The Miracle Machine: New Device Creates Wine From Water

It's a modern miracle - a new device promises to turn water into wine.

The aptly-named Miracle Machine offers to make a 750ml bottle of wine, including Cabernet Sauvignon and Chardonnay, within three days.

Working in a vaguely-similar style to a Soda Stream, the user adds water and some ingredients and lets the device do the work.

As with most modern marvels, a smartphone app is involved to guide you through the winemaking process whilst monitoring progress. The app allows you to select from a list of pre-defined wine types, each listing the grape concentrates and recommended type of yeast as well as other ingredients that are required.

Its makers claim the results "rival some of the best wines on the planet" and will "change the face of wine production forever".

The developers say the Miracle Machine will produce a quality wine for £1.20 that would normally cost at least £12.

Described as the world's first affordable accelerated winemaking device for the home, the £300 device is the brainchild of two wine industry veterans: Philip James, British founder and former CEO of the wine website Lot 18, and his sommelier friend Kevin Boyer.

They say the idea came after "one too many glasses of wine over dinner", and a casual remark by Philip that 'Jesus made water into wine; with all the technology we have available today why can't we do the same?' The very next day they began the process of investigating whether it could be done. They spoke to their friends in Silicon Valley and explored the possibility of accelerating the winemaking process using a low amount of heat and a computer controlled environment.

They also looked at the precise chemical breakdown of some of the finest wines in the world and realised that just as the scent industry is able to simulate smells, it is possible to replicate the delicate flavours of highly sought-after vintages.

Fast forward 12 months, and many experiments, and the Miracle Machine was born.

Kevin Boyer told Wine-Searcher: "Our Kickstarter campaign will launch in a couple of days in which we hope to secure funding the for building of the first 2000 Miracle Machines. We hope to have those completed and in market by May. Currently we have a couple working prototypes that we've been testing with for the past few months."

Mr Boyer said that the company aimed to raise £600,000 for basic infrastructure and to create the first 2000 machines.
At the heart of the miracle machine lies the fermentation chamber. Philip James explains: "Obviously we're keeping the exact science under wraps, but we can tell you the chamber uses an array of electrical sensors, transducers, heaters and pumps to provide a controlled environment for the primary and, as needed, secondary fermentation stages.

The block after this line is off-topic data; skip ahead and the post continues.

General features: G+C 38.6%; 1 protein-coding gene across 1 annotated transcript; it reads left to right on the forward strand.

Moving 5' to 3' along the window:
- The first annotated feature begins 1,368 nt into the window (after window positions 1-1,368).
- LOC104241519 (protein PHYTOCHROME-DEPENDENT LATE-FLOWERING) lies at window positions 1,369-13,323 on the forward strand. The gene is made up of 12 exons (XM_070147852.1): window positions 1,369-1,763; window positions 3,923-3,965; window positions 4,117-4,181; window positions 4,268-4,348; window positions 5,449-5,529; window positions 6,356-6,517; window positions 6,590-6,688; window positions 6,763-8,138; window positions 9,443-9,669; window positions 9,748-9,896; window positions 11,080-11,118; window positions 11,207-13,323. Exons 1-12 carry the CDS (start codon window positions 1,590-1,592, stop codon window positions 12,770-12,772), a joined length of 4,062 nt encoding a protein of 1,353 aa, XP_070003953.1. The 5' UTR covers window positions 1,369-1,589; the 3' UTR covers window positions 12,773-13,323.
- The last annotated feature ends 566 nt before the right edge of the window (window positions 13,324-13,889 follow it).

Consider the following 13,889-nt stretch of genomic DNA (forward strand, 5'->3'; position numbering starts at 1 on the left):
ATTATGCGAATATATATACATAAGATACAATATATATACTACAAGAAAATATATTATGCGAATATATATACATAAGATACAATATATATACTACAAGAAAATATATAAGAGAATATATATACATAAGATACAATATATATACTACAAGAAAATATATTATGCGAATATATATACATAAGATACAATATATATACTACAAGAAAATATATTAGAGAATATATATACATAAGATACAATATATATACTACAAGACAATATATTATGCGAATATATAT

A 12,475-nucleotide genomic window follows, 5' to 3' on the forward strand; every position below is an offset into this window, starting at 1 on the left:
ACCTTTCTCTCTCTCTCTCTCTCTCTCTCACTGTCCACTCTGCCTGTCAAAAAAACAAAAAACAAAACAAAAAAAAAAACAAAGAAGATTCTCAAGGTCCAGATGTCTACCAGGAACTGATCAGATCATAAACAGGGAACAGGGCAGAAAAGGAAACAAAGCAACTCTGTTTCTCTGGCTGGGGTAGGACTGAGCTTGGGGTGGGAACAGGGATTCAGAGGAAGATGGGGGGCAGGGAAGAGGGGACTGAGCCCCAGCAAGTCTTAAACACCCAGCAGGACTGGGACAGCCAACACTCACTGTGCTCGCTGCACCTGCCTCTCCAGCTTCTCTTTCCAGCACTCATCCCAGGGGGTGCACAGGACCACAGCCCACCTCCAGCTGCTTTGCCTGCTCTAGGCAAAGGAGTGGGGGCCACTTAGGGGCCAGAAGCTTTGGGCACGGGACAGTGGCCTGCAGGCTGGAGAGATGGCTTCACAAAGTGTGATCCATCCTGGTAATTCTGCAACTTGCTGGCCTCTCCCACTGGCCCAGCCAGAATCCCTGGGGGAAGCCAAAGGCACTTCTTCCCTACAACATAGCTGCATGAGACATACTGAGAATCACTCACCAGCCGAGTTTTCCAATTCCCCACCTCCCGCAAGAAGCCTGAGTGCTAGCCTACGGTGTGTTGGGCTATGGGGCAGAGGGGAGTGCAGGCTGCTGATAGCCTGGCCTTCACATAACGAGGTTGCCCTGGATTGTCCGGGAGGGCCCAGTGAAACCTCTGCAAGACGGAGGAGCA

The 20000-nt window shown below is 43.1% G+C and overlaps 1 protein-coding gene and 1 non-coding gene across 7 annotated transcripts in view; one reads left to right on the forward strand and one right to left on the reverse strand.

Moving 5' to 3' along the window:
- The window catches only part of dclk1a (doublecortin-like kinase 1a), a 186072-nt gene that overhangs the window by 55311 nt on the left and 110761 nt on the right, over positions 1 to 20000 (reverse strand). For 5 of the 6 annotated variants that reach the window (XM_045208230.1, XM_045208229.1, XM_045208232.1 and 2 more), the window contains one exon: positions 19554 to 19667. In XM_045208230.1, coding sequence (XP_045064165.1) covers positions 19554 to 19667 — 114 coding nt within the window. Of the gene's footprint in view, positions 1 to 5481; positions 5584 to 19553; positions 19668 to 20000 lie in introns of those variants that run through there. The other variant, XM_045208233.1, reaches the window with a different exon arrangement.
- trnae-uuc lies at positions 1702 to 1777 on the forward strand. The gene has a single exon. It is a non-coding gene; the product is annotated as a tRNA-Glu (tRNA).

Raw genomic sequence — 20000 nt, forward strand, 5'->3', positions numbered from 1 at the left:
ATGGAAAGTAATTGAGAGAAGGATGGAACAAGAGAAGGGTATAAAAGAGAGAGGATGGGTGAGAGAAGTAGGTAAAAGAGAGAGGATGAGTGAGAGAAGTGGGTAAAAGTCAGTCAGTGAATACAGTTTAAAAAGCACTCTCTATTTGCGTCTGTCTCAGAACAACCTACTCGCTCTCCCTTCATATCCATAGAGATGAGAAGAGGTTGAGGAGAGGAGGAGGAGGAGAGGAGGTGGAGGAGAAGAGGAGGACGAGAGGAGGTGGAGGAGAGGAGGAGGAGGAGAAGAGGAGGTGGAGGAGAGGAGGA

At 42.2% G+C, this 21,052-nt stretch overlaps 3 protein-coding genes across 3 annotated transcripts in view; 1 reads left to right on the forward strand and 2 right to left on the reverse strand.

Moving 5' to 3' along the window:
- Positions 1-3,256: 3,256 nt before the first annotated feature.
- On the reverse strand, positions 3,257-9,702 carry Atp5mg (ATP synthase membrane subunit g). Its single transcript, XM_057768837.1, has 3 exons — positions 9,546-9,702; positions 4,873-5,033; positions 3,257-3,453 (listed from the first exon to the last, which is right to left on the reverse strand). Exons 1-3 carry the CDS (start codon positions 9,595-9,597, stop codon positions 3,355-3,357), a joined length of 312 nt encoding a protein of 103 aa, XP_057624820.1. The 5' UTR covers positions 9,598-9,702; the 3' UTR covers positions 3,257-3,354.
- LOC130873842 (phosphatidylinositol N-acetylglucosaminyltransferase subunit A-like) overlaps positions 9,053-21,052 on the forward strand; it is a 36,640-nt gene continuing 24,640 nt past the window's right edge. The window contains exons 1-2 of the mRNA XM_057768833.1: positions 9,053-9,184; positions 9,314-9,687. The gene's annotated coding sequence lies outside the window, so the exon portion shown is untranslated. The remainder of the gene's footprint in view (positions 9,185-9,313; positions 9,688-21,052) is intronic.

"For example, while a digital refractometer measures the sugar content of the liquid during the fermentation process, a custom-designed ceramic air-diffuser pumps filtered air under a regulated micro-oxygenated environment, aerating the wine and thus softening the tannins. Meanwhile an ultrasonic transducer, positioned directly underneath the chamber, resonates effectively speeding up the flavour development of the wine. Each of these components, and others, are connected to an Arduino microcontroller that ensures the Miracle Machine is doing its job of making a fine wine of your creation in just a matter of days."

"You'll be able to buy the grape concentrate, yeast, and the final sachet of ingredients through our website, and Amazon, once we launch. Each kit will make a different type of wine. We plan on creating a low cost monthly "wine" club, where for under £6 per month you receive several kits, enough to make a bottle of wine a week.

"The costs equate to £1.20 dollars to make a bottle of wine that we would expect to pay £12 for, at minimum.

"Initially we have sourced 6 wine types that The Miracle Machine and its app will help you make. These are a full-bodied Cabernet Sauvignon and rich Chardonnay from Napa Valley, a cool climate Pinot Noir from Oregon, an aged Tuscan blend from Italy, Sauvignon Blanc from Sonoma, and a delicate red and a steely white from Burgundy. We expect to add 5-10 more over the next 3 months."

Because the wine will be produced and bottled under air, not an inert gas, the wine will only keep for 1-2 weeks. However, the wine will be made to taste pre-aged so there's no need to age it any further.

How it works:
Simply add the concentrate and yeast into the machine, add 600 ml of water and then use the app on your smartphone to start the process. The water, concentrate and yeast sit in the Miracle Machine's "fermentation chamber" while the Miracle Machine app monitors progress in the background. Near completion, the app will direct you to add the small sachet of finishing powder, which contains the oak and other flavors that will allow your wine to taste as if it has been aging for several months to a year. 24 hours later, the app will then notify you through an alert letting you know that your wine is ready to drink.